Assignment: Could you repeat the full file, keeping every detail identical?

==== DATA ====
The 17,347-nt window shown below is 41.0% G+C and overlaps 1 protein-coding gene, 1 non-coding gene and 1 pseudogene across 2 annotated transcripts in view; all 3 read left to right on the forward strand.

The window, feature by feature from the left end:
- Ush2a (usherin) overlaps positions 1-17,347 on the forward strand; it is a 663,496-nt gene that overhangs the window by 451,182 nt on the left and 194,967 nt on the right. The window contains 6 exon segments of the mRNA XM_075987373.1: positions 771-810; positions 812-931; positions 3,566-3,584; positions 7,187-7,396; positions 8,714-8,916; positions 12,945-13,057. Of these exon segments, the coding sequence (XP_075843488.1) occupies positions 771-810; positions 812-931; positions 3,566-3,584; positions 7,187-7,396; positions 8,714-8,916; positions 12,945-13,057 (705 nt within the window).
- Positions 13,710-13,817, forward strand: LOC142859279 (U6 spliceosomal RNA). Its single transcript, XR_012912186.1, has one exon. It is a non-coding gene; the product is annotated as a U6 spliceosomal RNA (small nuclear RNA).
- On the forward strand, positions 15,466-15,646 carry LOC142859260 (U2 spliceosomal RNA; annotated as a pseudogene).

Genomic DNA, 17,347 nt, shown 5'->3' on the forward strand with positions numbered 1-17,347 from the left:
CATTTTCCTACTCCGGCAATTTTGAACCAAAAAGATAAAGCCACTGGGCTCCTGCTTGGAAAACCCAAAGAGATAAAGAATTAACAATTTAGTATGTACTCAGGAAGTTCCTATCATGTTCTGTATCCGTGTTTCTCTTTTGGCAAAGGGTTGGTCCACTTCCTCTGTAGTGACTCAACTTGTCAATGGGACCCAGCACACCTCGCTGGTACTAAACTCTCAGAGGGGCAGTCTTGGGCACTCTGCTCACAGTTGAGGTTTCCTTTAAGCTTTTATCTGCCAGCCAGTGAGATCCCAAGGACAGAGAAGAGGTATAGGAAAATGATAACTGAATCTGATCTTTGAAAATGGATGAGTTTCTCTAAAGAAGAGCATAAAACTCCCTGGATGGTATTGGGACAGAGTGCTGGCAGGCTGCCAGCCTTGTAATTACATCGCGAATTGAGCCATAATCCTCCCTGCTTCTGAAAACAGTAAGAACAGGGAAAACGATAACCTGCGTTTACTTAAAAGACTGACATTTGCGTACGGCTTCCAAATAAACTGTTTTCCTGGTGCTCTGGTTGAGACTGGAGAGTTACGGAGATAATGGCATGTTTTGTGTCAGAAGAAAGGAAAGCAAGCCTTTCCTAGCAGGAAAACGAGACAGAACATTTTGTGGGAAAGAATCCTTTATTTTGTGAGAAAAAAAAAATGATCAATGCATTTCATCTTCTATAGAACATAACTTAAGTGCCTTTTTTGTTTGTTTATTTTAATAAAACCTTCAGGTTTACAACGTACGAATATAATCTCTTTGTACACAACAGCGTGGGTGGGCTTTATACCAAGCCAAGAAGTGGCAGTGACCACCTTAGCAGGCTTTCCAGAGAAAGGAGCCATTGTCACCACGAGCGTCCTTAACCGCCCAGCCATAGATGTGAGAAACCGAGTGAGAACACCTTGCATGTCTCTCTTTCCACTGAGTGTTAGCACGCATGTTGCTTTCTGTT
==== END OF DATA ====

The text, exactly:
The 17,347-nt window shown below is 41.0% G+C and overlaps 1 protein-coding gene, 1 non-coding gene and 1 pseudogene across 2 annotated transcripts in view; all 3 read left to right on the forward strand.

The window, feature by feature from the left end:
- Ush2a (usherin) overlaps positions 1-17,347 on the forward strand; it is a 663,496-nt gene that overhangs the window by 451,182 nt on the left and 194,967 nt on the right. The window contains 6 exon segments of the mRNA XM_075987373.1: positions 771-810; positions 812-931; positions 3,566-3,584; positions 7,187-7,396; positions 8,714-8,916; positions 12,945-13,057. Of these exon segments, the coding sequence (XP_075843488.1) occupies positions 771-810; positions 812-931; positions 3,566-3,584; positions 7,187-7,396; positions 8,714-8,916; positions 12,945-13,057 (705 nt within the window).
- Positions 13,710-13,817, forward strand: LOC142859279 (U6 spliceosomal RNA). Its single transcript, XR_012912186.1, has one exon. It is a non-coding gene; the product is annotated as a U6 spliceosomal RNA (small nuclear RNA).
- On the forward strand, positions 15,466-15,646 carry LOC142859260 (U2 spliceosomal RNA; annotated as a pseudogene).

Genomic DNA, 17,347 nt, shown 5'->3' on the forward strand with positions numbered 1-17,347 from the left:
CATTTTCCTACTCCGGCAATTTTGAACCAAAAAGATAAAGCCACTGGGCTCCTGCTTGGAAAACCCAAAGAGATAAAGAATTAACAATTTAGTATGTACTCAGGAAGTTCCTATCATGTTCTGTATCCGTGTTTCTCTTTTGGCAAAGGGTTGGTCCACTTCCTCTGTAGTGACTCAACTTGTCAATGGGACCCAGCACACCTCGCTGGTACTAAACTCTCAGAGGGGCAGTCTTGGGCACTCTGCTCACAGTTGAGGTTTCCTTTAAGCTTTTATCTGCCAGCCAGTGAGATCCCAAGGACAGAGAAGAGGTATAGGAAAATGATAACTGAATCTGATCTTTGAAAATGGATGAGTTTCTCTAAAGAAGAGCATAAAACTCCCTGGATGGTATTGGGACAGAGTGCTGGCAGGCTGCCAGCCTTGTAATTACATCGCGAATTGAGCCATAATCCTCCCTGCTTCTGAAAACAGTAAGAACAGGGAAAACGATAACCTGCGTTTACTTAAAAGACTGACATTTGCGTACGGCTTCCAAATAAACTGTTTTCCTGGTGCTCTGGTTGAGACTGGAGAGTTACGGAGATAATGGCATGTTTTGTGTCAGAAGAAAGGAAAGCAAGCCTTTCCTAGCAGGAAAACGAGACAGAACATTTTGTGGGAAAGAATCCTTTATTTTGTGAGAAAAAAAAAATGATCAATGCATTTCATCTTCTATAGAACATAACTTAAGTGCCTTTTTTGTTTGTTTATTTTAATAAAACCTTCAGGTTTACAACGTACGAATATAATCTCTTTGTACACAACAGCGTGGGTGGGCTTTATACCAAGCCAAGAAGTGGCAGTGACCACCTTAGCAGGCTTTCCAGAGAAAGGAGCCATTGTCACCACGAGCGTCCTTAACCGCCCAGCCATAGATGTGAGAAACCGAGTGAGAACACCTTGCATGTCTCTCTTTCCACTGAGTGTTAGCACGCATGTTGCTTTCTGTT